In a historic moment for East Africa, President Ismail Omar Guelleh inaugurated Djibouti’s maiden wind farm, the Red Sea Power (RSP) wind farm, near Lake Goubet. This project is a significant step towards the his vision of making Djibouti the first African nation to rely entirely on renewable energy sources for electricity by 2035.
The RSP wind farm will provide a substantial 60 megawatts of clean energy, effectively increasing the nation’s energy capacity by an impressive 50% and averting a staggering 252 500 tonnes of CO2 emissions annually.
This is equivalent to the pollution produced by over 55 000 buses.
With an investment of $122 million, the project marks the first substantial international investment in Djibouti’s energy sector and establishes the Independent Power Producer (IPP), setting a precedent for future private investments in the region.
A consortium of investors, including Africa Finance Corporation (AFC), FMO, Climate Fund Managers (CFM), and Great Horn Investment Holding (GHIH), plans to further expand renewable energy production in Djibouti by adding another 45MW of capacity.
Djibouti has historically depended on imported fossil fuels and hydrogen-generated power from Ethiopia for its energy needs. Less than half of its 123MW domestic installed capacity is operational due to outdated diesel plants.
The transition to clean energy is expected to ignite industrialization, foster job creation, and promote economic stability as Djibouti leverages its strategic position as a global transshipment hub.
The nation’s extensive coastline and strategically positioned ports along the Red Sea and the Gulf of Aden give Djibouti a pivotal role in the global energy market. Djibouti possesses abundant wind, solar, and geothermal resources, with the potential to triple its existing capacity to at least 300MW. This energy transition also offers the opportunity for foreign military bases and other enterprises in the region to switch to clean energy, reducing their reliance on diesel-generated power.
The journey towards Djibouti’s first wind farm began in 2017 when the nation embarked on building an industrial zone. The consortium behind the RSP wind farm was formed in 2018 and provided the necessary all-equity construction bridge financing, propelling the project to achieve financial close in a record 22 months. Despite challenges posed by global supply disruptions due to Covid-era lockdowns, construction began in January 2020 and progressed rapidly.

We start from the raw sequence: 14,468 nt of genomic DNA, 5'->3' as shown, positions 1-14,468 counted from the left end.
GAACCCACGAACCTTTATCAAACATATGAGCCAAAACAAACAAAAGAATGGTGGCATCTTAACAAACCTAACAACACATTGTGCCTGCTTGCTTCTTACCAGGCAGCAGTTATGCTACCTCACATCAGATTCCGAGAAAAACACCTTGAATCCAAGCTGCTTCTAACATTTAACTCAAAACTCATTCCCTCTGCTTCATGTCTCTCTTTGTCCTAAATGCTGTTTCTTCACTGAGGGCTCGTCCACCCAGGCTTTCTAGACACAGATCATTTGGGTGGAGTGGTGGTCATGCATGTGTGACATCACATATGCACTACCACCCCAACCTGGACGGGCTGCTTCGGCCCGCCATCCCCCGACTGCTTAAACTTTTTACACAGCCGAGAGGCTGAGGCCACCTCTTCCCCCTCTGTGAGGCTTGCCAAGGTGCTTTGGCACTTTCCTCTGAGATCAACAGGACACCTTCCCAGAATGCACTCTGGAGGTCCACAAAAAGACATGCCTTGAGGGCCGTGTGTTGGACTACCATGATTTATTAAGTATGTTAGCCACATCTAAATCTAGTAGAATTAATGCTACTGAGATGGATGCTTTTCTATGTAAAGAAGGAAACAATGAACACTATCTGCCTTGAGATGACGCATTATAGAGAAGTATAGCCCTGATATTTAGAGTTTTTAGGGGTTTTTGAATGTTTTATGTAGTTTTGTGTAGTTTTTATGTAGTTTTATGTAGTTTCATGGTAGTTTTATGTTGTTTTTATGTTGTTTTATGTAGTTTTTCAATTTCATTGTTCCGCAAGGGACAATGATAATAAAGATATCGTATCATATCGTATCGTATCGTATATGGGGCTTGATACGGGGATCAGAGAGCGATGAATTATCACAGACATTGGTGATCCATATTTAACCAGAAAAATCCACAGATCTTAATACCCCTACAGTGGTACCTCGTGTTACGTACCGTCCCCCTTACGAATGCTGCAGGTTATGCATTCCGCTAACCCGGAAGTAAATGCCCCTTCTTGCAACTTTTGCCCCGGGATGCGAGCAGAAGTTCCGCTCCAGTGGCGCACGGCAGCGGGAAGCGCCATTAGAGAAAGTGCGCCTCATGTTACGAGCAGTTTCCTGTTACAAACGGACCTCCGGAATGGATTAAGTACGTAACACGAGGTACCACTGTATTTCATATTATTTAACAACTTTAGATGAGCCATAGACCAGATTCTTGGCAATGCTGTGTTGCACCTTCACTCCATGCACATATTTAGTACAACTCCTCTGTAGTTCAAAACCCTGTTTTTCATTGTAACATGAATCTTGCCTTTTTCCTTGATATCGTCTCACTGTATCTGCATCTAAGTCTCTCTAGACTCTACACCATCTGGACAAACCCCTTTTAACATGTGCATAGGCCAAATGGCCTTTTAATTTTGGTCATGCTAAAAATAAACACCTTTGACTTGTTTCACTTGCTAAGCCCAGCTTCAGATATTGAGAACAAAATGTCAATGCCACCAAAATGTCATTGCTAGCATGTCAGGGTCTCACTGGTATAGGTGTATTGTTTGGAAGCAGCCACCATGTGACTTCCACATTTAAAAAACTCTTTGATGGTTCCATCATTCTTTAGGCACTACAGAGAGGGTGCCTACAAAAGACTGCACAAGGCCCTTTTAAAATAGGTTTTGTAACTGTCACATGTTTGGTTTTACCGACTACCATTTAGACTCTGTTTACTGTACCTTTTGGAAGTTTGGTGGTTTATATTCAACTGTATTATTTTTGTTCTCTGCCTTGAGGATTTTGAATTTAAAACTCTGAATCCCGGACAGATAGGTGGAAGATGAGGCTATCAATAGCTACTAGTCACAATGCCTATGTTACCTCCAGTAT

Spanning 387 hectares, equivalent to over 700 football pitches, the wind farm boasts 17 Siemens turbines, each producing 3.4 MW. It is serviced by a robust 220 megavolt amperes (MVA) substation and connected via a 5km overhead transmission line to the local grid operator and warehousing.
Electricité de Djibouti (EDD), the national state-owned utility, will purchase the electricity generated under a long-term power purchase agreement. The government of Djibouti is already working on several other projects for additional geothermal and solar capacity, using the RSP wind farm as a model for future IPPs.
As Djibouti faces a projected demand of 3700 MW in the next decade, diversifying its energy infrastructure with renewables like solar, geothermal, wind, and tidal energy is essential. The RSP wind farm’s inauguration marks a significant stride towards achieving this goal, as the nation works towards becoming 100% reliant on green energy by 2035.
In addition to the wind farm, the Red Sea Power consortium has constructed a solar-powered desalination plant, inaugurated alongside the wind farm. This plant will provide clean drinking water to villages near the farm, addressing a major national water crisis affecting 20% of rural areas in Djibouti.